The mysterious Coelacanth
The Coelacanths are members of the order of Coelacanthiformes that currently includes two species: the West Indian Ocean coelacanth (Latimeria chalumnae) primarily found near the Comoro island of Africa and the Indonesian coelacanth (Latimeria menadoensis) in the waters of Sulawesi. Coelacanths are deep-sea creatures, living in depths up to 2,300 feet below the surface, but may sometimes drift to more shallow layers of the Ocean. The coelacanths also called ‘’the living fossils’’, were thought to have become extinct around 66 million years ago, but were rediscovered in 1938 off the coast of South Africa. Little was known of the coelacanth's normal habitat and behavior until observations in 1987 by German biologist Hans Fricke and his research team, using a submersible. Fricke discovered that adult coelacanths cluster in caves during the day and venture into open water at night. Coelacanths can become around 2 meters long and weigh 90 kilo’s. By examining imperceptible annual calcified structures (circuli) on the scales, maritime biologist have recently discovered (see Current Biology) that the fish has a slow growth, can grow very old, around 85 years, and that the species only reach maturity at the age of 55 years, when it also becomes capable of producing offspring.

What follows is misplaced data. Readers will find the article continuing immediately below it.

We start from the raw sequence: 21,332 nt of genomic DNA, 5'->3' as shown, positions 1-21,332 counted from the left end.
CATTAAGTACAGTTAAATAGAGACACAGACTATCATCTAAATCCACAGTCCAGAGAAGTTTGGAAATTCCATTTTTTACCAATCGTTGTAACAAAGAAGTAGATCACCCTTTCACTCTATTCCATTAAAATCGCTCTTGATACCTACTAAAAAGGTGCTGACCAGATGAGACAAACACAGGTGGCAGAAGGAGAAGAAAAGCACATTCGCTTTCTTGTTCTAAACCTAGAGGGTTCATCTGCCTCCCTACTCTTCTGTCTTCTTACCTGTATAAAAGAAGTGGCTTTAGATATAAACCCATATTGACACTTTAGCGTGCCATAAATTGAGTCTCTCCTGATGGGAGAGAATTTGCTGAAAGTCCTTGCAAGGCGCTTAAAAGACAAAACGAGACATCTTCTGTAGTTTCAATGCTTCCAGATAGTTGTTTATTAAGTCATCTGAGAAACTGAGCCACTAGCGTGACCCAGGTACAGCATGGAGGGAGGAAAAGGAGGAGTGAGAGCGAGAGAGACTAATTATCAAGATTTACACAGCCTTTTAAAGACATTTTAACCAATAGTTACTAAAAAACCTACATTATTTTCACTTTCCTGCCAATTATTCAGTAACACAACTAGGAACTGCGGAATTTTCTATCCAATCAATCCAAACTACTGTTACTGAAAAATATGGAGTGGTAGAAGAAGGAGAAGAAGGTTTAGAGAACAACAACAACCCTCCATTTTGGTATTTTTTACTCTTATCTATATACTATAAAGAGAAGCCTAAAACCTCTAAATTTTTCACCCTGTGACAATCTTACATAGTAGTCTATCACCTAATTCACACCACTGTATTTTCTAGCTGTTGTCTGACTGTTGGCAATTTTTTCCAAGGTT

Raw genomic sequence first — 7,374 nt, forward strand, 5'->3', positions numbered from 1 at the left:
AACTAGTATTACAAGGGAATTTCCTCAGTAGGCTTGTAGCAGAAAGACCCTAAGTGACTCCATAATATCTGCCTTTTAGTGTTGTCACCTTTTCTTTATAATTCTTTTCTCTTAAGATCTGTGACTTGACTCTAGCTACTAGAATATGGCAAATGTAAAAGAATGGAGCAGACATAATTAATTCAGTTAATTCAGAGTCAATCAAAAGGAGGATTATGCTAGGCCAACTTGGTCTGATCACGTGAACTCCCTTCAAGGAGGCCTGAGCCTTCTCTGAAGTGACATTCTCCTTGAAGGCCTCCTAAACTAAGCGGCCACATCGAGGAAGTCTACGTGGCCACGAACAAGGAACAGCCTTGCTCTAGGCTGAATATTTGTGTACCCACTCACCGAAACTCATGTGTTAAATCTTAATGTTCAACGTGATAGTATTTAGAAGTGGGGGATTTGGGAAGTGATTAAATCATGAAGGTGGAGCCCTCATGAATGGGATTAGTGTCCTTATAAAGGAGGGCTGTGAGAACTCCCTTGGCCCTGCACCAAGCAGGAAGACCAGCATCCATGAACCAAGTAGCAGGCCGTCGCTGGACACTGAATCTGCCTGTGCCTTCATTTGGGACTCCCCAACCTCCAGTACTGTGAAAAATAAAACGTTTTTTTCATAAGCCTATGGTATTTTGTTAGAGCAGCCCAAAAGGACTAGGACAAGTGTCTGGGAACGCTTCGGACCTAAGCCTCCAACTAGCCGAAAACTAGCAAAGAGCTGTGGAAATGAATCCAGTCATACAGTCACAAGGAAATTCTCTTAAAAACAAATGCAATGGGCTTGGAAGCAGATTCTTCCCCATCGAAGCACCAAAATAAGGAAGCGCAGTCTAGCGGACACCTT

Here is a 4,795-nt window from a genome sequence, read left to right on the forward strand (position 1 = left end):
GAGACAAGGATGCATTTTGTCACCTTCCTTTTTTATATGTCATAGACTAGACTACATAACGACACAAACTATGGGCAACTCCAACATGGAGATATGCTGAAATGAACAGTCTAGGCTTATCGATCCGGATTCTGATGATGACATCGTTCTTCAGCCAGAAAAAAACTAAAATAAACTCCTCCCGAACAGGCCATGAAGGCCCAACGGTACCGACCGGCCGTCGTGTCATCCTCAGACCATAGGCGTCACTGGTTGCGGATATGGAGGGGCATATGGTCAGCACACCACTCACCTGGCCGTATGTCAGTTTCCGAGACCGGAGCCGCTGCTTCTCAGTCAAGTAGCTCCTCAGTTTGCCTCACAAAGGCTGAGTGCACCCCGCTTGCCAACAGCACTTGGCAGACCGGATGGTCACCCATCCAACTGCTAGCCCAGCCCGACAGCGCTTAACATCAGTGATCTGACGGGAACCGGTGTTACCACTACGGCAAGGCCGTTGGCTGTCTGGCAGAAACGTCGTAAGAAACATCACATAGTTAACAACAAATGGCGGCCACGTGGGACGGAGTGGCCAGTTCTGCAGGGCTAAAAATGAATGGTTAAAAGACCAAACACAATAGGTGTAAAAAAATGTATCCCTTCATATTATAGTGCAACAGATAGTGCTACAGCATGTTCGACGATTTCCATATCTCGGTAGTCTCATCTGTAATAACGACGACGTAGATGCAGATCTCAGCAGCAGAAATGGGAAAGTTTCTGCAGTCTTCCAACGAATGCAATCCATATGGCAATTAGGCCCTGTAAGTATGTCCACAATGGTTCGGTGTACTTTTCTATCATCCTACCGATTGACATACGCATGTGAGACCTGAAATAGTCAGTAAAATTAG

Anatomy Instead of a spinal cord, Coelacanths have a stiff, hollow, fluid-filled tube known as the notochord, functioning as the backbone, which runs from the skull to the tip of the tail and whose outline is clearly visible on the rear portion of the body. Noticeable features are the two sets of paired lobed fins, pectorals and pelvics, lying to the side and beneath the belly. The muscles steering its pectorals fins consist of a pronator and supinator, a muscle arrangement equivalent to two human antagonistic pairs of monoarticular muscles. Moreover, the two pairs of fins move in a synchronized pattern, characteristic of four-footed vertebrates. The right pectoral fin or forelimb is coordinated with and moves in the same direction as the left pelvic fin or rear limb. Likewise, the left pectoral fin moves in the same direction as the right pelvic fin or rear limb (see picture above). This is similar to the gait of a trotting horse. The theory is that the fins behave as primitive ‘legs’, representing the bottom branch on the "family tree" of evolution that led to legs in higher four-legged vertebrates.